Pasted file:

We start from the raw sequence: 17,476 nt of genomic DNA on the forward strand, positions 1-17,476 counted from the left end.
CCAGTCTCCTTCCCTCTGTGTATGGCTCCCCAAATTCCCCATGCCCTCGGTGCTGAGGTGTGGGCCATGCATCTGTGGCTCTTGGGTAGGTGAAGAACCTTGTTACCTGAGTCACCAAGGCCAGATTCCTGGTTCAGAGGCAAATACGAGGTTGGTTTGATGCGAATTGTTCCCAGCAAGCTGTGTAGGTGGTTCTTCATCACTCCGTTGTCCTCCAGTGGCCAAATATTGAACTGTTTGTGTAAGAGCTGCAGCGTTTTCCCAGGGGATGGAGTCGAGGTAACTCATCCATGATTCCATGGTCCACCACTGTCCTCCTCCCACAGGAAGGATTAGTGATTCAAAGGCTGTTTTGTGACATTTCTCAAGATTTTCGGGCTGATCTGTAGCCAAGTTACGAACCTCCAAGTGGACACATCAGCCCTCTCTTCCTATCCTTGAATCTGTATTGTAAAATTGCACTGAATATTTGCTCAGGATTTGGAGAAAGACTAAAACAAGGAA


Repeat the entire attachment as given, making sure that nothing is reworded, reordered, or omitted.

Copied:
We start from the raw sequence: 17,476 nt of genomic DNA on the forward strand, positions 1-17,476 counted from the left end.
CCAGTCTCCTTCCCTCTGTGTATGGCTCCCCAAATTCCCCATGCCCTCGGTGCTGAGGTGTGGGCCATGCATCTGTGGCTCTTGGGTAGGTGAAGAACCTTGTTACCTGAGTCACCAAGGCCAGATTCCTGGTTCAGAGGCAAATACGAGGTTGGTTTGATGCGAATTGTTCCCAGCAAGCTGTGTAGGTGGTTCTTCATCACTCCGTTGTCCTCCAGTGGCCAAATATTGAACTGTTTGTGTAAGAGCTGCAGCGTTTTCCCAGGGGATGGAGTCGAGGTAACTCATCCATGATTCCATGGTCCACCACTGTCCTCCTCCCACAGGAAGGATTAGTGATTCAAAGGCTGTTTTGTGACATTTCTCAAGATTTTCGGGCTGATCTGTAGCCAAGTTACGAACCTCCAAGTGGACACATCAGCCCTCTCTTCCTATCCTTGAATCTGTATTGTAAAATTGCACTGAATATTTGCTCAGGATTTGGAGAAAGACTAAAACAAGGAA